It happens quite rarely that the key factor in selling a car is its appearance, but this is the way it is with the CLA from Kecskemét. The streamlined design is a bull’s eye and it gets people so enthusiastic that they almost forget to ask the price. The concept with its frameless door windows and its spectacular lines is for it to become a niche model that is bound to draw attention.
It probably won’t surprise the new Mercedes fans that this car is the world champion in aerodynamics at the moment. To be more precise, the CLA 180 Blue Efficiency model set the high score with a cw-value of 0.22. With that score it’s officially the most aerodynamic production vehicle in the world. We tested a CLA 180 with the 90 kW (122 PS) basic engine and standard equipment, so unlike the record holder version this did not feature special A-pillar geometry, optimised underbody and rear axle panelling, radiator shutter, aero wheel trims and serrated wheel spoilers on the front and rear wheel arches.
Experts say that the most important factors for reducing air resistance are the full underbody covering, lowered suspension and the right tyres and wheels. For that reason, even the shape of the side mirror cover is optimised for air resistance. The aerodynamic optimisation of the body is also a way to reduce fuel consumption and exhaust gas emission, without the need to use lightweight materials such as carbon, aluminium or magnesium, which require a lot of energy during their production process.
The patented Mercedes solution for this question is the curved plastic profiles mounted in front of the wheels. They guide the air stream past the tyres and prevent the air from swirling. The engineers in Stuttgart have calculated that a driver of a vehicle with a cw value reduced from, let’s say, 0.3 to 0.25 can save 0.7 litres of fuel on each 100 kilometres. The effect of aerodynamics on the fuel consumption grows exponentially at higher speed: at 200km/h the car would need to be a tonne lighter to reach the same saving effect.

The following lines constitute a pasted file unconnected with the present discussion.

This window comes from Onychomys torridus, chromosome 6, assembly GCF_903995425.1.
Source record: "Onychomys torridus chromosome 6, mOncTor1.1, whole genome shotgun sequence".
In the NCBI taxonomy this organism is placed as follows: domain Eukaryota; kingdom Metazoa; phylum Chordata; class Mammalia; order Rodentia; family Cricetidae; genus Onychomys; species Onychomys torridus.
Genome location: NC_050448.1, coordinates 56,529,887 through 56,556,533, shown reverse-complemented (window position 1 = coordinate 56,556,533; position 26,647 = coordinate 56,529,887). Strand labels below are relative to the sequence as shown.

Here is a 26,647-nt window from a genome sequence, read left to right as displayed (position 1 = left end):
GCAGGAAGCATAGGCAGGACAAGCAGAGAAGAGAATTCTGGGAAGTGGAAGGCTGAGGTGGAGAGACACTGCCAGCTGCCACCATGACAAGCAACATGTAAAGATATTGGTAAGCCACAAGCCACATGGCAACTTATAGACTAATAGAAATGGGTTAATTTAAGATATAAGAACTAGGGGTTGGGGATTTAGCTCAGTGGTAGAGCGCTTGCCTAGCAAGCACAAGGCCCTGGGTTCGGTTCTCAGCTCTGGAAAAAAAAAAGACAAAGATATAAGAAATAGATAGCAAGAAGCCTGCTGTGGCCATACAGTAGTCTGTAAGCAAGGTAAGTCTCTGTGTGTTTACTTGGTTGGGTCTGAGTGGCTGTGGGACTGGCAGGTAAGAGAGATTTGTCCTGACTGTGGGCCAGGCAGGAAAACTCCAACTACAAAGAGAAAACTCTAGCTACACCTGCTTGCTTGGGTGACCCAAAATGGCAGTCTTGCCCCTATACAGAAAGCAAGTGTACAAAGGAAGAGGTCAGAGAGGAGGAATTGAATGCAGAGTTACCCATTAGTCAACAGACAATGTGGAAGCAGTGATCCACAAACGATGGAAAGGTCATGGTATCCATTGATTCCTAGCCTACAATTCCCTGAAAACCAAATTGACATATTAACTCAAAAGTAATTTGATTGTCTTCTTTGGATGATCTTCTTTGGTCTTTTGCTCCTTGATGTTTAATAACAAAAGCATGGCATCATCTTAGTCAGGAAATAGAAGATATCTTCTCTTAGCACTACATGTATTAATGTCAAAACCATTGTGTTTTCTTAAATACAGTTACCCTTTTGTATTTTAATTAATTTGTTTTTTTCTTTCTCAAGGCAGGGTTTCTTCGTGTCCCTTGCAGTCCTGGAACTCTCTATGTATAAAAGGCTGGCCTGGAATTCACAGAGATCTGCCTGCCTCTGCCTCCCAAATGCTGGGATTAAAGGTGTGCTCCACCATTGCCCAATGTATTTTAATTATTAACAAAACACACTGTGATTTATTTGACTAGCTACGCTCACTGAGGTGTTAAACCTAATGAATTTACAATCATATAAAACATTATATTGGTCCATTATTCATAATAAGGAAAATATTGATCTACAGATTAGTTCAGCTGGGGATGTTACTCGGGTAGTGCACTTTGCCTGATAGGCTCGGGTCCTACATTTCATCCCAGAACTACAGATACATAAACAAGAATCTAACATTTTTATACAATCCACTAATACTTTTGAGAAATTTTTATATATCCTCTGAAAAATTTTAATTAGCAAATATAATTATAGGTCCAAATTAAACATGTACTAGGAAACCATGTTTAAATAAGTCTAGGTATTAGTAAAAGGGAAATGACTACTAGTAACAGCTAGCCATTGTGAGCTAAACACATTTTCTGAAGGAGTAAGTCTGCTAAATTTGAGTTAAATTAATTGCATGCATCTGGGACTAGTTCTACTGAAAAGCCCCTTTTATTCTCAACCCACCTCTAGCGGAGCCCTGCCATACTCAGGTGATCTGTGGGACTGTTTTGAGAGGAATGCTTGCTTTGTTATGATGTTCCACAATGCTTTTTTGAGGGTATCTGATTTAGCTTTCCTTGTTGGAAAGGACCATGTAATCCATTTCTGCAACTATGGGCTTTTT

The model we tested was closer to consuming six litres every 100 kilometres than the five litres specified by the manufacturer. However, if you buy a CLA you are not doing it to save fuel: low consumption value is a part of the package, and customers’ favourite model in this category (aside from the tuning class AMG) is the most powerful CLA with a two-litre turbo engine of 155 kW (211 HP).
Mercedes-Benz bases its new strategy strongly on the compact class, within that the CLA and GLA as new categories are still positioned over the B-Class. Despite having similar engines and equipment packages, the CLA still costs about one million forint more than the B-Class. Not only the 500 employees who were hired as extras in Kecskemét to produce the exclusive models are profiting from the extra revenue, but also the two dozen Hungarian suppliers who are receiving several hundred million euros of extra orders.
Well, how did our test car do? The platform is the same as the A-Class but CLA is superior in terms of length with its 4.63 metres. The people I know would call the front look of the “Stretch Coupé” something like “brutal”; it takes some time for the passengers to walk to the other doors and get inside.
The sport seats are very comfortable and you get the typical Mercedes feeling, secluded from the world outside. The heavy driver’s door contributes (whether by intention or not) to that feeling because it tends to slam back when opened. The multifunctional steering wheel is handy, the dashboard is arranged for a nice overview, and we hope that the free display will literally sink into the background soon.
The continuously sluggish or even freezing navigation system is a mess – this was a real weakness for the premium model. People usually complain that the Coupés are narrow, making travelling in the back less comfortable. The handy counter-argument of the manufacturers is that nowadays usually only 1-2 people travel in a personal car.
The CLA has two individual places in the back with a kind of emergency seat in the middle, which is quite narrow. However, when we tried driving with five people, the person travelling in the middle had the most comfortable place, because the two people on the “side seats” always hit their heads against the roof – this is the disadvantage of the flat roof design. You could almost be better off in the trunk, which has a capacity of 470 litres, with loading edge positioned a bit lower but still allowing easy loading.
You can always find something to complain about but the main purpose of a car is driving it – and the CLA is a real top experience for the driver. Fortunately or not, we could not activate the security techniques included in the production series, like the drowsiness detection system or the radar-controlled crash protection.
The comfort suspension with its cushioning was not really designed for Hungarian roads. The Start-Stop worked flawlessly. (It happened to me for the first time that when a Sprinter rolled up next to us at a red traffic light, we experienced a situation where two vehicles were standing next to each other waiting for the green light with the engine turned down, in the middle of otherwise so noisy Budapest.) The CLA lay on the street flat as a plank; no wonder that Lewis Hamilton once said this vehicle is so handy that sometimes he can drive it using only three fingers.
Mercedes-Benz Hungária offers a global warranty for four years, which covers all maintenance work until reaching 120,000 kilometres, without any extra costs arising for the client. They also offer drive safety training as a special extra.